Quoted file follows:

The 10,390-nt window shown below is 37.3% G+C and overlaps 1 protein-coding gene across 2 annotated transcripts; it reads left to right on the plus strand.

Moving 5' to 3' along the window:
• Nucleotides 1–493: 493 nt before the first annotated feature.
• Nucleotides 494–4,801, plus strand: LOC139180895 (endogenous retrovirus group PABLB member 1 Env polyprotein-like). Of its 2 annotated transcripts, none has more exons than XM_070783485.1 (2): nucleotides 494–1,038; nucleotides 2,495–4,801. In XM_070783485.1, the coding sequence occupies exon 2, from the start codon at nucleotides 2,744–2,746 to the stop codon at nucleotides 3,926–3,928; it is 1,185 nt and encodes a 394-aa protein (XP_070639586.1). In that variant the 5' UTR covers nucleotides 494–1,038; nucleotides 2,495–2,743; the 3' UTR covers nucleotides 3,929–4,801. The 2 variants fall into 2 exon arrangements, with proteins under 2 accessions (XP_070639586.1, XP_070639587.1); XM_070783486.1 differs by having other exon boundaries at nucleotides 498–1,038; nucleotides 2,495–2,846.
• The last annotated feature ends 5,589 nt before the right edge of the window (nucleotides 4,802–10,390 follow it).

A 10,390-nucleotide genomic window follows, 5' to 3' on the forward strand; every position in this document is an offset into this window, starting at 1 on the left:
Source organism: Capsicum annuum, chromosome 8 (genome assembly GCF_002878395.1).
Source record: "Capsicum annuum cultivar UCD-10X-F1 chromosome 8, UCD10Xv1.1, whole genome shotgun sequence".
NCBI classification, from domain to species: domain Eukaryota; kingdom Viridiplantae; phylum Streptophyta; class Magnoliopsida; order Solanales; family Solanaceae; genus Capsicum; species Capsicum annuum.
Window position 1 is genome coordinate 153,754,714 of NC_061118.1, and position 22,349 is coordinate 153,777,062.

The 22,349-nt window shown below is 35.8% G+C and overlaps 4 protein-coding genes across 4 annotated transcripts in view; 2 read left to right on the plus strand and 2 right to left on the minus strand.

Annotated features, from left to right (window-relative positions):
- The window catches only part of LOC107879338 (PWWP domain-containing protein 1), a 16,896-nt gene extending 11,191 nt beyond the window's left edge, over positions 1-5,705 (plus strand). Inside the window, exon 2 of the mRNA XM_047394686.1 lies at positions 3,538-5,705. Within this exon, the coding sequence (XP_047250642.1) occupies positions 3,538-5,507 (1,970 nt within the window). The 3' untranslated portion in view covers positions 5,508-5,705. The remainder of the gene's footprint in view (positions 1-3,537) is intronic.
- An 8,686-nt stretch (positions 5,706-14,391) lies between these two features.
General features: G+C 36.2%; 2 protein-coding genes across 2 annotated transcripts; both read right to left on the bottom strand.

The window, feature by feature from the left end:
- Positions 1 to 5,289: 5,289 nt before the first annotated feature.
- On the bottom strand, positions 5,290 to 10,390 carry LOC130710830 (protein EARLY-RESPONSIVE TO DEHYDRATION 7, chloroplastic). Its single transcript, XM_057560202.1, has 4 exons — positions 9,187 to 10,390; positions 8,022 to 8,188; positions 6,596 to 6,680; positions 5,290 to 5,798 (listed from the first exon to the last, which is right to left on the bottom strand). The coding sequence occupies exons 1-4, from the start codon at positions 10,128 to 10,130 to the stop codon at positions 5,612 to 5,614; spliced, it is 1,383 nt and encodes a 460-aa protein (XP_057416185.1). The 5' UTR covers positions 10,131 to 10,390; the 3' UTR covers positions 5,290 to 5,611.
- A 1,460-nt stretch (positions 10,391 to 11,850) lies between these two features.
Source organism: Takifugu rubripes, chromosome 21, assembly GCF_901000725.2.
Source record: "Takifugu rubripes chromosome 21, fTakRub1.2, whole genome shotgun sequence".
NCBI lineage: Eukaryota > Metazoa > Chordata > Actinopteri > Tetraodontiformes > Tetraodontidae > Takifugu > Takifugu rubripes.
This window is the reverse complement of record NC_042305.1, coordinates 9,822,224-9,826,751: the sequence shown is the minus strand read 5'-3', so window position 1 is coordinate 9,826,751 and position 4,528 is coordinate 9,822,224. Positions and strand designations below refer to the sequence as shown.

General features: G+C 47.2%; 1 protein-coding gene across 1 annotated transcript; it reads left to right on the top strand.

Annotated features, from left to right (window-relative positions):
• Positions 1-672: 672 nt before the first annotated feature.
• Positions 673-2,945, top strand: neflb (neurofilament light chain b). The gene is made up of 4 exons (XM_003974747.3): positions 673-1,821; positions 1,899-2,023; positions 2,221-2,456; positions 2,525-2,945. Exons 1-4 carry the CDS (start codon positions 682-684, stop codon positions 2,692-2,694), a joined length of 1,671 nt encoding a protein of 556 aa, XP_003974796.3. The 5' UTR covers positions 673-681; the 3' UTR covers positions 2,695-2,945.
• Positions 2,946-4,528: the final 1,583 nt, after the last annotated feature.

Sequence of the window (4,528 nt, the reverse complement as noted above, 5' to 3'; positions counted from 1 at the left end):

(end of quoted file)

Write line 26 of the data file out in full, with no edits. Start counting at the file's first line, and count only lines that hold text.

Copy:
• Positions 1-672: 672 nt before the first annotated feature.